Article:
Talks between United’s owners GFH and sport capital to try and thrash out a deal for the club have yet to conclude. Phil Hay reports.
The ongoing takeover of Leeds United was portrayed as a neat-and-tidy purchase of a club in good fettle but over days and weeks the mooted change of ownership has become as all-consuming as the last.
There were shades of Neil Warnock in Brian McDermott’s remark that bringing negotiations to a satisfactory conclusion was United’s “number one priority”; more crucial in McDermott’s eyes than the January transfer window. No matter the promises or the money at his disposal, the view of Leeds’ manager is that the club cannot move forward with conviction while uncertainty lingers in the background.
On November 30, when United first announced a deal between owner GFH Capital and a consortium of British buyers, the projected timescale for completion was late December. By late December, sources involved in the process were talking about early January. Early January became the middle of the transfer window, and the window now closes in nine days’ time. Discussions between the two sides have continued unabated this week.
It was inevitable as time ticked by that the delay in completion would beg the question of whether the buy-out had run into trouble. Yesterday it transpired that seven weeks on from their initial announcement, Gulf Finance House – the parent company of GFH Capital – and the firm trying to take control of Leeds, Sport Capital, were wrangling over unresolved issues and struggling to bring the takeover to a head.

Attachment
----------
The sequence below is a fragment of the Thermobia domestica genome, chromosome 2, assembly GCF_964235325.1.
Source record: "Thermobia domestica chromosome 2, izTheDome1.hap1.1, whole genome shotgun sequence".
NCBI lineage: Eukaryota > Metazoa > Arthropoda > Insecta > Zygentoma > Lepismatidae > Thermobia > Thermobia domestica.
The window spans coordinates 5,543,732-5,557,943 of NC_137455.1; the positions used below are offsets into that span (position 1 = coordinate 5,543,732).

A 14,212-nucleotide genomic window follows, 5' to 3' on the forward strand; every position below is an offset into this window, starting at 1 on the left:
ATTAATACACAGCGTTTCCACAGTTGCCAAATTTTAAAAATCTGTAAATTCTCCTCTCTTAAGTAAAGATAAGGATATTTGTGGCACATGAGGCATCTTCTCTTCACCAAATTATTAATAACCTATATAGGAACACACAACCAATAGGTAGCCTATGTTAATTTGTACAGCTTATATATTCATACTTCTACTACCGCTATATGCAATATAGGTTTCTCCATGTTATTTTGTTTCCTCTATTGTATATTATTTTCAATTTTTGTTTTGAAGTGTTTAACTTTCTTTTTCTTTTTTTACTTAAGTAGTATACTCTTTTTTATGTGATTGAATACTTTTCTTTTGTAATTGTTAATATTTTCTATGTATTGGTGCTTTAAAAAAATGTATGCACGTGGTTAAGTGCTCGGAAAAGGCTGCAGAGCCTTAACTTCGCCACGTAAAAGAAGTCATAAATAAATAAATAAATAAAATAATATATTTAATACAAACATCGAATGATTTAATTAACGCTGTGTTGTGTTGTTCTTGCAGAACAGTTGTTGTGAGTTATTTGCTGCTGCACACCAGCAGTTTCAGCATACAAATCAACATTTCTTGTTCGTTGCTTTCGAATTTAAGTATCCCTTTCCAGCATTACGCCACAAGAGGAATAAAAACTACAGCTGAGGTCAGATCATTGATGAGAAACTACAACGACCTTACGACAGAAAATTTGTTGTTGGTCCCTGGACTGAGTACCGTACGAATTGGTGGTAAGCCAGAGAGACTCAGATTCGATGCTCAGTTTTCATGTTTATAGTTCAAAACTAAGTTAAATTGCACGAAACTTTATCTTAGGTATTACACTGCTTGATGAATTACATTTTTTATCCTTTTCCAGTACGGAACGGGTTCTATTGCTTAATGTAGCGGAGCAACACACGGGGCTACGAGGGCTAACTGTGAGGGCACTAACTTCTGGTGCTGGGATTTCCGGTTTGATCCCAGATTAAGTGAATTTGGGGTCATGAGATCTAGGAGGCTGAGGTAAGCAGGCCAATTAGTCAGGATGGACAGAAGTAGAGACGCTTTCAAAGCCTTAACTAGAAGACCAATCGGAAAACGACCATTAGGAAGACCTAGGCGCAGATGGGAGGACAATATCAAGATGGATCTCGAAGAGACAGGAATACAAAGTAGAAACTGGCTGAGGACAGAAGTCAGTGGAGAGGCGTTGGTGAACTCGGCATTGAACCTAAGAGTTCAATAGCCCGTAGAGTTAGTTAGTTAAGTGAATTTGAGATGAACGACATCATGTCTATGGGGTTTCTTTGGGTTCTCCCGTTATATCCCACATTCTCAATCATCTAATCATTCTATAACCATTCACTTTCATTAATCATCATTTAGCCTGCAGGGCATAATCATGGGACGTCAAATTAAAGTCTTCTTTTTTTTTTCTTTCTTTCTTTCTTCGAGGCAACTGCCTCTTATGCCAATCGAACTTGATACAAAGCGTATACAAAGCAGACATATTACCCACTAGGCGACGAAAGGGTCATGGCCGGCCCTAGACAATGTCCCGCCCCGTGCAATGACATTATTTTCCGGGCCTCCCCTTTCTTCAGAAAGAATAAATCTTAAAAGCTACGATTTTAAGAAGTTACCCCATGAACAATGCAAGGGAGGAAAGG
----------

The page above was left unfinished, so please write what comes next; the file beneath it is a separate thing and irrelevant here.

Rifts between Sport Capital – a consortium which includes United managing director David Haigh and Andrew Flowers, a senior figure at Enterprise Insurance – and GFH were revealed last week when it emerged that the Bahrain-based bank had opposed and prevented the signing of Ashley Barnes from Brighton, despite the availability of a £500,000 fee needed to complete the transfer.
The decision from Bahrain was a peculiar one in light of GFH’s plan to take a large backward step at Elland Road. The bank announced on Monday that the terms of its sale to Sport Capital would see Haigh and Flowers’ four-man consortium take up a 75 per cent stake with GFH retaining a 10 per cent share. Its statement added only that the deal depended on Football League approval and Sport Capital fulfilling “certain obligations to complete the transaction.”
GFH has been a willing seller for most of the past year and is prepared to relinquish its authority in return for repayment of much of the £30million-plus it spent on buying and running Leeds. Funding from Bahrain has dried up this season and prior to the end of 2013, Sport Capital claimed to have invested around £6million in the club, some of the cash put up for transfers but much of it used to meet day-to-day operating costs including wages. The annual accounts which United will publish before the end of March are expected to show that the club are losing money.